Plan and Description of Architecture of the Wise County Courthouse

     Made of white brick, three story high, original part of the building completed in 1896 and the addition was completed in 1922. 
     It has the Tuscan type of columns in front, the brick work is the common bond type. It is build on the "H" type, but, one side of the "H" is larger than the other. The entrance doors are of the "Fan" type, the doors rounding off at the top to form an ellipse. 
     The flooring of the Courthouse is small and uniform in width. The hall and the Clerk's Office of the older part of the Courthouse is floored with marble squares and the flooring of the newer addition in the
hall is the mezzanine type. The windows are two lights 40 x 40 inch panes. Walls plastered with wood wainscoting. Exterior cornices of stone. Interior cornice at bottom of wood wainscoting, at ceiling of embossed steel. Exterior top cornices of steel.
     Doors hung with common type hinge of brass, all hardware of brass. Three flights of stairs, baluster of wrought iron, with wood handrail, square iron newels. Door locks on outside of doors, made of brass.
     Portico one story high, at both entrances, ten foot long by three feet wide. Top of portico has baluster of granite stone. Newels also of white granite in square form. Columns of white granite. Courthouse is covered with gray slate roof.
 

History of Wise County Courthouse
 

     On February 16, 1856 an act of the Legislature of Virginia was passed forming the new county of Wise.
     The bill forming Wise County from parts of the counties of Russell, Scott and Lee was first introduced in the Senate by Senator McElhaney. The bill as first prepared by Mr. McElaney had left the name of the county in the bill blank, but the name was afterwards inserted by him as "Roane", and passed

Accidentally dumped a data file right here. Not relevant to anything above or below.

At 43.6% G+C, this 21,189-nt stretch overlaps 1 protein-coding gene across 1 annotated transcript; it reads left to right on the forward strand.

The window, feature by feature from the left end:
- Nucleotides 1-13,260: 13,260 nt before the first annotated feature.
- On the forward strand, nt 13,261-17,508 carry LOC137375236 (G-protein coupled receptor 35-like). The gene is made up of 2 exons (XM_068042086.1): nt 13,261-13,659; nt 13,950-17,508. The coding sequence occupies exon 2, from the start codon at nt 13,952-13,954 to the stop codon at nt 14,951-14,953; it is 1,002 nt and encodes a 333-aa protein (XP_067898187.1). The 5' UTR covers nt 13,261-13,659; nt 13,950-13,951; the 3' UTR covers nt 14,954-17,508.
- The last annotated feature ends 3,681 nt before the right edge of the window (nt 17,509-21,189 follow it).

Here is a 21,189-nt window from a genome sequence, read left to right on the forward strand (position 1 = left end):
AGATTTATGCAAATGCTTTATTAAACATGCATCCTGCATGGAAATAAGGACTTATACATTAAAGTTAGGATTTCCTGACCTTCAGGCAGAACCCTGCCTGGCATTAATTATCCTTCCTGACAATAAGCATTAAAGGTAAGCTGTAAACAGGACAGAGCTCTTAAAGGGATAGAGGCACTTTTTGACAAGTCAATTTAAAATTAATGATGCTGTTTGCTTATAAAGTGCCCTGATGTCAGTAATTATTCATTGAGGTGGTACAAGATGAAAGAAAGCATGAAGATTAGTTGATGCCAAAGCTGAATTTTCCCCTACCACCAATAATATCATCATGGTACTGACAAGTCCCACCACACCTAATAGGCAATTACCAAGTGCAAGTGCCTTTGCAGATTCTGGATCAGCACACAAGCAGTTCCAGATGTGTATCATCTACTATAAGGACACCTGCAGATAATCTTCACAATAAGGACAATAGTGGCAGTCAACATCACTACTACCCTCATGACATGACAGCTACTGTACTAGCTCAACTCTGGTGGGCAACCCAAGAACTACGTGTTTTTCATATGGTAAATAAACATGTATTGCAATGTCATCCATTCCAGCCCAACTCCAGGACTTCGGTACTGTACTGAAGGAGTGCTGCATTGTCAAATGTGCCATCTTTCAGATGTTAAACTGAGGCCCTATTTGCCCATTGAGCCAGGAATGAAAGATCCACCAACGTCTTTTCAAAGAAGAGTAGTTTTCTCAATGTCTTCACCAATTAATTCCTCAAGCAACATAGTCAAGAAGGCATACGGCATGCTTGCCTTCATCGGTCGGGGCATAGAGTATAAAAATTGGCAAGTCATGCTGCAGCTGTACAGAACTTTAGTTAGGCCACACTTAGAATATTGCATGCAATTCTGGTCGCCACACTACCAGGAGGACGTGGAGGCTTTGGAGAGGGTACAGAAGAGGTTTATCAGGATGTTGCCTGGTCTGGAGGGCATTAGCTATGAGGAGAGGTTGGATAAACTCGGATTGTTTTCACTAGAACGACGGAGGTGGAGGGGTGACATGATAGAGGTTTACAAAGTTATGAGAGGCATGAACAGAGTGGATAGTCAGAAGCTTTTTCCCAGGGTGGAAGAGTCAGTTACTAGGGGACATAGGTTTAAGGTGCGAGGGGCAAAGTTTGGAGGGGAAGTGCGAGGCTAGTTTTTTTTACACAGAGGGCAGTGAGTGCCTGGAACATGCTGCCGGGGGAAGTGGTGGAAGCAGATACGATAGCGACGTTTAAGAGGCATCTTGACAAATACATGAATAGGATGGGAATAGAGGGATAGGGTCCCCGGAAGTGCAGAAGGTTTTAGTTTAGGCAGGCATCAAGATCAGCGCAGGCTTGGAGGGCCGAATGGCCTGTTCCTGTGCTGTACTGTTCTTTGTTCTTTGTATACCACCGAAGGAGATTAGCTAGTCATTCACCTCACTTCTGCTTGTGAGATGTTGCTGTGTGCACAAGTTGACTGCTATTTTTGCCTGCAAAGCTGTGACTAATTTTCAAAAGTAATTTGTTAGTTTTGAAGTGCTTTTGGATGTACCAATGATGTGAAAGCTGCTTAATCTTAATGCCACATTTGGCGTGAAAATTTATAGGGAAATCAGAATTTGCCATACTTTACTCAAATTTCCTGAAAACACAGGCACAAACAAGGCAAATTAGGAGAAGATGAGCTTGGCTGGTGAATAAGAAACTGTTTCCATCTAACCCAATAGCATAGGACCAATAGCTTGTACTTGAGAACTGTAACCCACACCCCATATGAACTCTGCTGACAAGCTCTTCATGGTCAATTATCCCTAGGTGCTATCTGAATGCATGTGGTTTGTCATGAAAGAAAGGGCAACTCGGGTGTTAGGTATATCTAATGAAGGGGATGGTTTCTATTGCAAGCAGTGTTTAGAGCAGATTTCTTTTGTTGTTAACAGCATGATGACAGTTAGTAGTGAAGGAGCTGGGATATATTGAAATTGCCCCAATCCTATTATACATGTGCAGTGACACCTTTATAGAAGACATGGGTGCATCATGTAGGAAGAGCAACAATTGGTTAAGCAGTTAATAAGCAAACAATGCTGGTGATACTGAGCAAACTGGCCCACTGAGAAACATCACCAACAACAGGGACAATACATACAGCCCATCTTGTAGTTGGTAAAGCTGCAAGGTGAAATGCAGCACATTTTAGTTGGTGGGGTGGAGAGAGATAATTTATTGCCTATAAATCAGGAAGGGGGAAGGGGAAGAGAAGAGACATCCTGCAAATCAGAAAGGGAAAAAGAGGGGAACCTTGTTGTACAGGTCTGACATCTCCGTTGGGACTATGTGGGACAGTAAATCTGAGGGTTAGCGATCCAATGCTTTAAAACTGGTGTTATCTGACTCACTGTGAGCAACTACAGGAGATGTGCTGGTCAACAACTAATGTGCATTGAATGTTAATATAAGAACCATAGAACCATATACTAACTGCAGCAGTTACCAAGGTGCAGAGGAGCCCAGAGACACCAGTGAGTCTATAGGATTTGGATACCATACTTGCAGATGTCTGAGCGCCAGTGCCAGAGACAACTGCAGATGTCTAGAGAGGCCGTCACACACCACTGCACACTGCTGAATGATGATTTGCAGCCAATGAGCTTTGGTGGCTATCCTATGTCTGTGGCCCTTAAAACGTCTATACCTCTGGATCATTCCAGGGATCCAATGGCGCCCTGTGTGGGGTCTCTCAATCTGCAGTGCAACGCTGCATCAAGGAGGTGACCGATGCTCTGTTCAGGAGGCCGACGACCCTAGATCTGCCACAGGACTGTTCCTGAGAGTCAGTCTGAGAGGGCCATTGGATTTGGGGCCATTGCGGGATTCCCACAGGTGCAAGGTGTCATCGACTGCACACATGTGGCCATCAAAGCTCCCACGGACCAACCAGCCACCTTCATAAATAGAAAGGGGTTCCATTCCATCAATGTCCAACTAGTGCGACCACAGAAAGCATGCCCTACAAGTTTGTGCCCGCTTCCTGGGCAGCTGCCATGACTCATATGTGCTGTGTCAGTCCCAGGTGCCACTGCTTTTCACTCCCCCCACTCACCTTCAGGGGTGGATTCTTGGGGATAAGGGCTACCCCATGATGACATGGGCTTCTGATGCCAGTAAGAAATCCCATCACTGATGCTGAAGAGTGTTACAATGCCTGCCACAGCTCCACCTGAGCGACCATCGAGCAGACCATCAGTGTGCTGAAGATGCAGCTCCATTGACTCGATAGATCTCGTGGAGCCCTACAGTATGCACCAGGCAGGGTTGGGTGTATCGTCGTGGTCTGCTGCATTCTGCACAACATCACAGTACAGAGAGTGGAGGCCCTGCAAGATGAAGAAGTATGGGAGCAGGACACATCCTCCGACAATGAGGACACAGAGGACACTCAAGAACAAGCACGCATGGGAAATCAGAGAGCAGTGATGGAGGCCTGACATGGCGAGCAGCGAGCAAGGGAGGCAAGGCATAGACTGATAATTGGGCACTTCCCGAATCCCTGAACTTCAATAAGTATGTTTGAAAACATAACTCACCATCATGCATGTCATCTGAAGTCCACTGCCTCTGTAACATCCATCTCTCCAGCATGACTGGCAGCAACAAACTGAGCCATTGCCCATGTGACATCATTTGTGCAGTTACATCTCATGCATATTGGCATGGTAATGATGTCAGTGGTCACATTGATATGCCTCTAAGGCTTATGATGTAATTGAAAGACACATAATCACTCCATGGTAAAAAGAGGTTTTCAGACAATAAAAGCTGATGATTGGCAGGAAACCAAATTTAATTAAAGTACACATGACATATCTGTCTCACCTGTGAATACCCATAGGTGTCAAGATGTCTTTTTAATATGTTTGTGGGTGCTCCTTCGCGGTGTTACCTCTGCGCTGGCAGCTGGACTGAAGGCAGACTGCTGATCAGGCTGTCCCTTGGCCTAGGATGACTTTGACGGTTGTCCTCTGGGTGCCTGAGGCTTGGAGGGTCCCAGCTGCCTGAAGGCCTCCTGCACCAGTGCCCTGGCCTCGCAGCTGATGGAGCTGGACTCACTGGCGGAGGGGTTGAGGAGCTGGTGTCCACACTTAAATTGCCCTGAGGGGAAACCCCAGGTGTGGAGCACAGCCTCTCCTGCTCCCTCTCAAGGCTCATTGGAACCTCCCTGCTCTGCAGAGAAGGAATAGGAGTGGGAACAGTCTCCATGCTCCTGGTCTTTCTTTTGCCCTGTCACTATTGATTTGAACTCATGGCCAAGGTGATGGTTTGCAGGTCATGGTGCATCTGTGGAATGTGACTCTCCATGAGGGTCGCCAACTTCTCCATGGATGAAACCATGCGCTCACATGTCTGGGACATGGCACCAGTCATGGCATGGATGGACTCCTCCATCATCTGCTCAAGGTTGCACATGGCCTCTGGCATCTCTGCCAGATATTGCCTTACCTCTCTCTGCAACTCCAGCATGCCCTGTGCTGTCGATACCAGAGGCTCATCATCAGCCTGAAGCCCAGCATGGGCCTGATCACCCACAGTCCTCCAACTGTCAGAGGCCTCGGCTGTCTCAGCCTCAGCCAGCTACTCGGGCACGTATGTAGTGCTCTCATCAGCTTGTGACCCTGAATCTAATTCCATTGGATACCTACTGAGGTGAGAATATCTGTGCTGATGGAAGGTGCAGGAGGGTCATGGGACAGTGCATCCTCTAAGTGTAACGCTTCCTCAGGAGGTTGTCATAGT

the senate after the name "Roane," had been inserted. After the bill was reported in the House, Mr. Thomas L. Preston, a member of the House of Delegates from Smythe County, amended the bill by striking out the name "Roane" and inserting the name "Wise," naming the new county after Henry A. Wise, then Governor
of Virginia. The bill was then reported back to the Senate with the name of the county inserted as Wise, and became a law. A new county in Texas was named after Governor Wise of Virginia. So Texas and not
Virginia was the first state to name a county after Governor Wise.
     The act forming the new county of Wise provided that the county seat of the new county be on the lands of Daniel Ramey at the Big Glades (Wise), and that the name of the county seat should be Gladeville.
The commissioners were to select a parcel of land for the public building, not to exceed two acres in quantity. The public square now being about two acres in size.
     The first general election held for the county of Wise was in May, 1856.
     The following officers being elected: Clerk of the County, Commonwealth Attorney, Sheriff,
Commissioner of Revenue for the Eastern District, County Surveyor, one man from each of five magisterial districts were elected overseers of the poor. Twenty justices of the peace, four from each magisterial district.
     The act forming the county provided that the justices of the peace, should select and provide a place for holding the courts until a courthouse could be built. They selected the Little Primitive Baptist Church, a one story log building about 20 x 24 feet in size that stood at the time on a very small cleared spot of land about 300 yards back of, and a little southwest of our present courthouse.
     Near this church by a big spring during the first term of court a big fight was staged, between Beverly Dickenson and Alexander Carico. Dickenson hit Carrico with a stick making one mortal bruise, which caused death. Beverly was guilty of Voluntary Manslaughter, and sentenced to the penitentiary for
one year.
     He was the first man to be tried in Wise County for Homicide.
     This little church was almost completely surrounded by woodland and thick underbrush. On account of the smallness of this one-room structure the grand juries and petit juries had to retire to a nearby, large flat rock for holding their sittings and deliberations. The rock is still there and is known as the
"Jury Rock".
     The first deed on record: Charles A. Campbell to John Wright, June 20th 1856. Charles Campbell,
Seal, Morgan T. Lipps, Clerk.
     First Marriage License: July 31, 1856 Elijah Vanover and Haney Mullins.
     The deeds were recorded by hand and the scrivener James C. Johnson made beautiful scrolls in multi-colors at the beginning of each deed.
     It is interesting to note that a deed is or record signed by William Gibbs McDoo, son-in-law of Woodrow Wilson, Secretary of Treasury in his own right and candidate for Democratic nomination for President.